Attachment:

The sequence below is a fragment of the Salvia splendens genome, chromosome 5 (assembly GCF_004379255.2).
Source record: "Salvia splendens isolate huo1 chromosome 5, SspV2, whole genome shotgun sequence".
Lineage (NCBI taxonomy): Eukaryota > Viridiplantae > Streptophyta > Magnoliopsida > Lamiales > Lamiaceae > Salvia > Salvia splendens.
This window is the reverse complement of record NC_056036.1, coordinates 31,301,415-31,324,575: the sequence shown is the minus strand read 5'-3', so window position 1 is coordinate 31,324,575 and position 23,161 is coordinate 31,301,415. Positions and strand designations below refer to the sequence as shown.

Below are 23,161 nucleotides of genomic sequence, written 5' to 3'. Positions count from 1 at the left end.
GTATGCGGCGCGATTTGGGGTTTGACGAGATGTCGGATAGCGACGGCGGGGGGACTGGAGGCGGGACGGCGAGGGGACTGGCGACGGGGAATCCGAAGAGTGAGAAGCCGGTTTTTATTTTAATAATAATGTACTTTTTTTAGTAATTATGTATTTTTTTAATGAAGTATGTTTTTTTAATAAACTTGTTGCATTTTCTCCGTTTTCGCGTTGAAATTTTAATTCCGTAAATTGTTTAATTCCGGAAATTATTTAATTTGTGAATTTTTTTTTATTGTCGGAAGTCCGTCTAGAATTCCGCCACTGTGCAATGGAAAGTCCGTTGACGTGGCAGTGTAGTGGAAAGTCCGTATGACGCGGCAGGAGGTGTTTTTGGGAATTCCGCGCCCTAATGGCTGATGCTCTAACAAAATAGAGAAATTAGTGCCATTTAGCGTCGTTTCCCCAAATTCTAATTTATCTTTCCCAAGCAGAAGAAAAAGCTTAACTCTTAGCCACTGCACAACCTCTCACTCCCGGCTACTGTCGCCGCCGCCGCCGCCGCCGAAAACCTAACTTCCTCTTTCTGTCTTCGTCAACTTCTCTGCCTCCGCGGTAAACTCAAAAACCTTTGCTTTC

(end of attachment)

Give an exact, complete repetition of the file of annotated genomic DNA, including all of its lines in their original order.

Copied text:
The sequence below is a fragment of the Salvia splendens genome, chromosome 5 (assembly GCF_004379255.2).
Source record: "Salvia splendens isolate huo1 chromosome 5, SspV2, whole genome shotgun sequence".
Lineage (NCBI taxonomy): Eukaryota > Viridiplantae > Streptophyta > Magnoliopsida > Lamiales > Lamiaceae > Salvia > Salvia splendens.
This window is the reverse complement of record NC_056036.1, coordinates 31,301,415-31,324,575: the sequence shown is the minus strand read 5'-3', so window position 1 is coordinate 31,324,575 and position 23,161 is coordinate 31,301,415. Positions and strand designations below refer to the sequence as shown.

Below are 23,161 nucleotides of genomic sequence, written 5' to 3'. Positions count from 1 at the left end.
GTATGCGGCGCGATTTGGGGTTTGACGAGATGTCGGATAGCGACGGCGGGGGGACTGGAGGCGGGACGGCGAGGGGACTGGCGACGGGGAATCCGAAGAGTGAGAAGCCGGTTTTTATTTTAATAATAATGTACTTTTTTTAGTAATTATGTATTTTTTTAATGAAGTATGTTTTTTTAATAAACTTGTTGCATTTTCTCCGTTTTCGCGTTGAAATTTTAATTCCGTAAATTGTTTAATTCCGGAAATTATTTAATTTGTGAATTTTTTTTTATTGTCGGAAGTCCGTCTAGAATTCCGCCACTGTGCAATGGAAAGTCCGTTGACGTGGCAGTGTAGTGGAAAGTCCGTATGACGCGGCAGGAGGTGTTTTTGGGAATTCCGCGCCCTAATGGCTGATGCTCTAACAAAATAGAGAAATTAGTGCCATTTAGCGTCGTTTCCCCAAATTCTAATTTATCTTTCCCAAGCAGAAGAAAAAGCTTAACTCTTAGCCACTGCACAACCTCTCACTCCCGGCTACTGTCGCCGCCGCCGCCGCCGCCGAAAACCTAACTTCCTCTTTCTGTCTTCGTCAACTTCTCTGCCTCCGCGGTAAACTCAAAAACCTTTGCTTTC